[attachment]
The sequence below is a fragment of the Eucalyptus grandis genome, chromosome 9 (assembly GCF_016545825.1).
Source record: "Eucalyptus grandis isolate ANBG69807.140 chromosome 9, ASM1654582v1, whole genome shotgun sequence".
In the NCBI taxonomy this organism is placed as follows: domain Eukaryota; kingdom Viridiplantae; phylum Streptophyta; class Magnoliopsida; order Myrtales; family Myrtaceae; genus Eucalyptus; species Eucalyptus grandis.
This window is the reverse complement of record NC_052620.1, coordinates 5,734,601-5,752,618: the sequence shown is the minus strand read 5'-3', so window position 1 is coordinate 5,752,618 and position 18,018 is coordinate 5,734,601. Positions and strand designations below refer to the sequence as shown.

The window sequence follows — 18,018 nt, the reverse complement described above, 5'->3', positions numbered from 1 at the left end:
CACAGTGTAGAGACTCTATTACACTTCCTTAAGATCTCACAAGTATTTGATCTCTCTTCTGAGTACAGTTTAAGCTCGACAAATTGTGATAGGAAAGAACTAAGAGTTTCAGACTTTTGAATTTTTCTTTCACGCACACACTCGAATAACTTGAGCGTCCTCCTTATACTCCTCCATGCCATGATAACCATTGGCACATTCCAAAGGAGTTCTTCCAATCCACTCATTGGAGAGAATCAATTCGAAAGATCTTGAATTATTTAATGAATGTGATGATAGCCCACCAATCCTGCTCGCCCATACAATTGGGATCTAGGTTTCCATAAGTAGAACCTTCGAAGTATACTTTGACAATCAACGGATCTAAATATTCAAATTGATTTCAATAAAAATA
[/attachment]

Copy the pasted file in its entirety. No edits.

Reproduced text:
The sequence below is a fragment of the Eucalyptus grandis genome, chromosome 9 (assembly GCF_016545825.1).
Source record: "Eucalyptus grandis isolate ANBG69807.140 chromosome 9, ASM1654582v1, whole genome shotgun sequence".
In the NCBI taxonomy this organism is placed as follows: domain Eukaryota; kingdom Viridiplantae; phylum Streptophyta; class Magnoliopsida; order Myrtales; family Myrtaceae; genus Eucalyptus; species Eucalyptus grandis.
This window is the reverse complement of record NC_052620.1, coordinates 5,734,601-5,752,618: the sequence shown is the minus strand read 5'-3', so window position 1 is coordinate 5,752,618 and position 18,018 is coordinate 5,734,601. Positions and strand designations below refer to the sequence as shown.

The window sequence follows — 18,018 nt, the reverse complement described above, 5'->3', positions numbered from 1 at the left end:
CACAGTGTAGAGACTCTATTACACTTCCTTAAGATCTCACAAGTATTTGATCTCTCTTCTGAGTACAGTTTAAGCTCGACAAATTGTGATAGGAAAGAACTAAGAGTTTCAGACTTTTGAATTTTTCTTTCACGCACACACTCGAATAACTTGAGCGTCCTCCTTATACTCCTCCATGCCATGATAACCATTGGCACATTCCAAAGGAGTTCTTCCAATCCACTCATTGGAGAGAATCAATTCGAAAGATCTTGAATTATTTAATGAATGTGATGATAGCCCACCAATCCTGCTCGCCCATACAATTGGGATCTAGGTTTCCATAAGTAGAACCTTCGAAGTATACTTTGACAATCAACGGATCTAAATATTCAAATTGATTTCAATAAAAATA